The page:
The impact Dr. Lopez’s trial had on Shakespeare’s The Merchant of Venice is evident in the trial scene of the play. As in the head-physician’s case, unqualified, biased judges, such as the Duke and Senator of Venice, unfairly judge Shylock’s trial. The appointed judges have already decided that Shylock is guilty, before the trial starts. The Duke tells Antonio, “I am sorry for thee: thou art come to answer a stony adversary, an 7Seaman inhuman wretch uncapable of pity, void and empty from any dram of mercy” (Shakespeare 4.1). The Venetian Duke apologizes to Antonio for having to deal with such a villainous and irrational man; an “inhuman wretch uncapable of pity” who will not deliver mercy to the merchant for the Jew is selfish. The Duke cannot fairly judge the trial because he is a Christian and by default opposes the Jewish usurer, Shylock. He holds “the stony adversary” in contempt for carrying out the inhuman bond. The English people adored their Queen and could not fathom the idea of someone wanting to kill her. The prosecutors and judges in Lopez’s trial referred to him as a “wicked, dangerous, and detestable” Jew (Meyers 33) and declared him guilty with insufficient evidence. Moreover, Portia, disguised as a qualified lawyer, interprets the legality of the bond between Shylock and Antonio. She unfairly analyzes the agreement and forces Shylock to settle for money instead of the pound of flesh. In addition, “Shakespeare denounces the fatality of employing the rack to extort a prisoner’s confession of crime” (Lee 199), the threat of which coerced a false confession out of Lopez. Had Essex not threatened to use the rack on Lopez, the doctor would not have confessed to his knowledge of King Philip’s plan, and Essex would not have had sufficient evidence to execute him. Lastly, Gratiano directly alludes to the trial of Dr. Lopez when he tells Shylock, “Had I been judge, thou shouldst have had ten more, to bring thee to the gallows, no the font” (Shakespeare 4.1). Gratiano states he would have sentenced Shylock to death instead of letting him live. In English courts there were twelve judges present to ensure the defendant was tried fairly. To have more than two judges was a rarity in a Venetian court, and Shakespeare’s inclusion of the English form of discipline forces the reader to make a connection between the trial of Queen Elizabeth's Jewish physician and that of Shylock.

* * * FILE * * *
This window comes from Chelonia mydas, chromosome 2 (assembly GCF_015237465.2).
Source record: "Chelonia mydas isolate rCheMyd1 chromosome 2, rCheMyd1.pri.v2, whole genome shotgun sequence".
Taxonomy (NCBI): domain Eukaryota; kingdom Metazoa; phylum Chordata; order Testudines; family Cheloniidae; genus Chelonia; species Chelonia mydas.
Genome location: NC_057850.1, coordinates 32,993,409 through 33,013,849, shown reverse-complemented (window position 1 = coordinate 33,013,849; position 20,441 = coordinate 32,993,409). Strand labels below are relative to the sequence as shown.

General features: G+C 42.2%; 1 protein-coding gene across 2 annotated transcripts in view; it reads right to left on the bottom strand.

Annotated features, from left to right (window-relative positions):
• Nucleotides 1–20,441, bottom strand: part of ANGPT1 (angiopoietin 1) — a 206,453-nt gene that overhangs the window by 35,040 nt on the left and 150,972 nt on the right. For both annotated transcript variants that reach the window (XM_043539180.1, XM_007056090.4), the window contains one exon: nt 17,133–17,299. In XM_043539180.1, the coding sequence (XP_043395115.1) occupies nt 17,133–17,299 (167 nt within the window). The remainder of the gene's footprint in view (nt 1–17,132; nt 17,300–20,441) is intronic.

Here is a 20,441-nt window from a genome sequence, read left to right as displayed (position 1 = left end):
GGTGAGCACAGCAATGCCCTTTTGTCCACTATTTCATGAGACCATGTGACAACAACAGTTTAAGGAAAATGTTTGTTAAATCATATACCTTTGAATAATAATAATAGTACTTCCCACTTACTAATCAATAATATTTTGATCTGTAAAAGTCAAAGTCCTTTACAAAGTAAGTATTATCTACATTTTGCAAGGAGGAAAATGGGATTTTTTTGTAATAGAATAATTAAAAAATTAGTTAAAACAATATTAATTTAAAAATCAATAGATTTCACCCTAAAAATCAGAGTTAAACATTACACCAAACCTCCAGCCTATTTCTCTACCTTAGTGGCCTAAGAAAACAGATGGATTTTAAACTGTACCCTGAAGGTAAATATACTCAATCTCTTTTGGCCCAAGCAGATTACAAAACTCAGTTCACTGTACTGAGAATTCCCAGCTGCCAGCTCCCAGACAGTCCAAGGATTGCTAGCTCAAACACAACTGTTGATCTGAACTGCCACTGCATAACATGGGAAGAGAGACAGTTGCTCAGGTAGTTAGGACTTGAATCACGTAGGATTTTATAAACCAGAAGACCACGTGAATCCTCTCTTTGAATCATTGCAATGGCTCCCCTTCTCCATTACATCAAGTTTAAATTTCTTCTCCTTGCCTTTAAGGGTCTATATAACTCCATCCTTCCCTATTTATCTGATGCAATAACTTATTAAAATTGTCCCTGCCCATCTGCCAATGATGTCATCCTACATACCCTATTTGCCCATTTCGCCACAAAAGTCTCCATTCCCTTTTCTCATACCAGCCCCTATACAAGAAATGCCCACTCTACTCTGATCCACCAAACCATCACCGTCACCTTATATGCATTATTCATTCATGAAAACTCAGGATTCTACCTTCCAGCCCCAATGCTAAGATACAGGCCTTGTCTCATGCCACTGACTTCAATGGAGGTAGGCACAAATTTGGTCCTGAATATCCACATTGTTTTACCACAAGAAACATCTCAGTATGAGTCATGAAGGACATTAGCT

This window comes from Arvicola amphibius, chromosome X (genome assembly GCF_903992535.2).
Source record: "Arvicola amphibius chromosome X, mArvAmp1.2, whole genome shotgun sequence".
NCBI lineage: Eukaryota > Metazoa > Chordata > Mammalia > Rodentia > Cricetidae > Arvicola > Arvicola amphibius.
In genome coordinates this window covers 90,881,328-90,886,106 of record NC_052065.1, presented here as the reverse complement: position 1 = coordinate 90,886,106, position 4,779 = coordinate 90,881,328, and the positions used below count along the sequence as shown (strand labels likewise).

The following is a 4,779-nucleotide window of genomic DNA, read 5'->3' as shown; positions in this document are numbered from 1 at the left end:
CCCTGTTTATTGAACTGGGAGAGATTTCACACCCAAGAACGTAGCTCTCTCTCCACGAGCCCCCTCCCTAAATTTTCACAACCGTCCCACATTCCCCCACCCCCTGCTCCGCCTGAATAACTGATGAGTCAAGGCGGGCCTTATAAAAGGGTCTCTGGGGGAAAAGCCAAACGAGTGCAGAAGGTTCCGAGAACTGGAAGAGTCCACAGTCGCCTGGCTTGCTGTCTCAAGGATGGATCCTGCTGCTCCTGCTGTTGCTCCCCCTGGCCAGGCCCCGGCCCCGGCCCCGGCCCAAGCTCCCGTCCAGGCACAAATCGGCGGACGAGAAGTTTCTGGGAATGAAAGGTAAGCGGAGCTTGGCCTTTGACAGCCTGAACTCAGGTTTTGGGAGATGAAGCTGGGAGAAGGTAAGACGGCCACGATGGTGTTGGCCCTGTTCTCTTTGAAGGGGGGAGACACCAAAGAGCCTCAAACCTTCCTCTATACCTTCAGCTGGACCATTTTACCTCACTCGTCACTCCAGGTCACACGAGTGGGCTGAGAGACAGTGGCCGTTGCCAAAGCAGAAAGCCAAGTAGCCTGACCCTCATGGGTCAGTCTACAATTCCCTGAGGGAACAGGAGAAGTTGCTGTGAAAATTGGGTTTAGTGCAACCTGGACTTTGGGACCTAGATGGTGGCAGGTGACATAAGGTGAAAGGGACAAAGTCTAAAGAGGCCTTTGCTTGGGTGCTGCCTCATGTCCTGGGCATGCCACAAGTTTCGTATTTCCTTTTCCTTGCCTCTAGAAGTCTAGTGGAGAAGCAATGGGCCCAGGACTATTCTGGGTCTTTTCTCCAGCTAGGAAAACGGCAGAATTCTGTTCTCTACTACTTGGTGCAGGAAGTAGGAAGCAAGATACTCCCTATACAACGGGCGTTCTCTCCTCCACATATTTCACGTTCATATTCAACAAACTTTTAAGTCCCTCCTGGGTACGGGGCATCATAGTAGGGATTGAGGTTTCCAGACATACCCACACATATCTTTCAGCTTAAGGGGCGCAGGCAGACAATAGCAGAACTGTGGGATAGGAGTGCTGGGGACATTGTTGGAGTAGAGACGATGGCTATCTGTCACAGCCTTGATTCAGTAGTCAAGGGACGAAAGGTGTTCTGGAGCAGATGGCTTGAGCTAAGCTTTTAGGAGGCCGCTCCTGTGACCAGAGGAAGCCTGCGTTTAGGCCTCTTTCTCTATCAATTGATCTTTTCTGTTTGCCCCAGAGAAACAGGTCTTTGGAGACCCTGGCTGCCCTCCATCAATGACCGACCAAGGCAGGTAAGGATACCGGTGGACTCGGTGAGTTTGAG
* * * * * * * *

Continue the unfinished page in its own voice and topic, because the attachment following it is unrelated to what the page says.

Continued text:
One cannot deny the influence the trial and execution of Dr. Roderigo Lopez in 1594 had on William Shakespeare’s The Merchant of Venice. Shakespeare lived in London during the time of the trial and could witness first-hand the injustices faced by the Jewish doctor. It can be safely asserted that Jews lived in England during his lifetime that “opportunities of more or less intimate intercourse with them were for many years open to him [Shakespeare]” (Lee 186). Shakespeare was friends with both the Earl of Essex and the Earl of Southampton, and was “bound to be confronted by the complexity of Jewishness in the conspicuous fate of that Jew Lopez” (Sinsheimer 68). The parallels between the events of Lopez’s life and the plot lines in Shakespeare’s Merchant of Venice are too evident to deny. Clearly Shakespeare was profoundly impacted by the infamous trial of the Queen’s head-physician, as he models his play around the life and times of the well-known Dr. Roderigo Lopez.

Works Cited

Lee, Sidney. “The Original of Shylock.” Gentleman’s Magazine. Feb. 1880: 185-200. Web. 10 Dec. 2013.
Luxon, Thomas. "A Second Daniel: The Jew and the 'True Jew' in The Merchant of Venice." Early Modern Literary Studies 4.3 (Jan. 1999): 3.1-3.37. Rpt. in Shakespearean Criticism. Ed. Michael L. LaBlanc. Vol. 77. Detroit: Gale, 2003. Literature Resource Center. Web. 13 Nov. 2013.
Myers, Williams. “Shakespeare, Shylock, and the Jews.” Commentary Magazine. n.p. 1 Apr. 1996: 32-38. Web. 10 Dec. 2013.
Sinsheimer, Hermann. Shylock, the History of a Character. New York: B. Blom, 1963. Print. 24 Nov. 2013.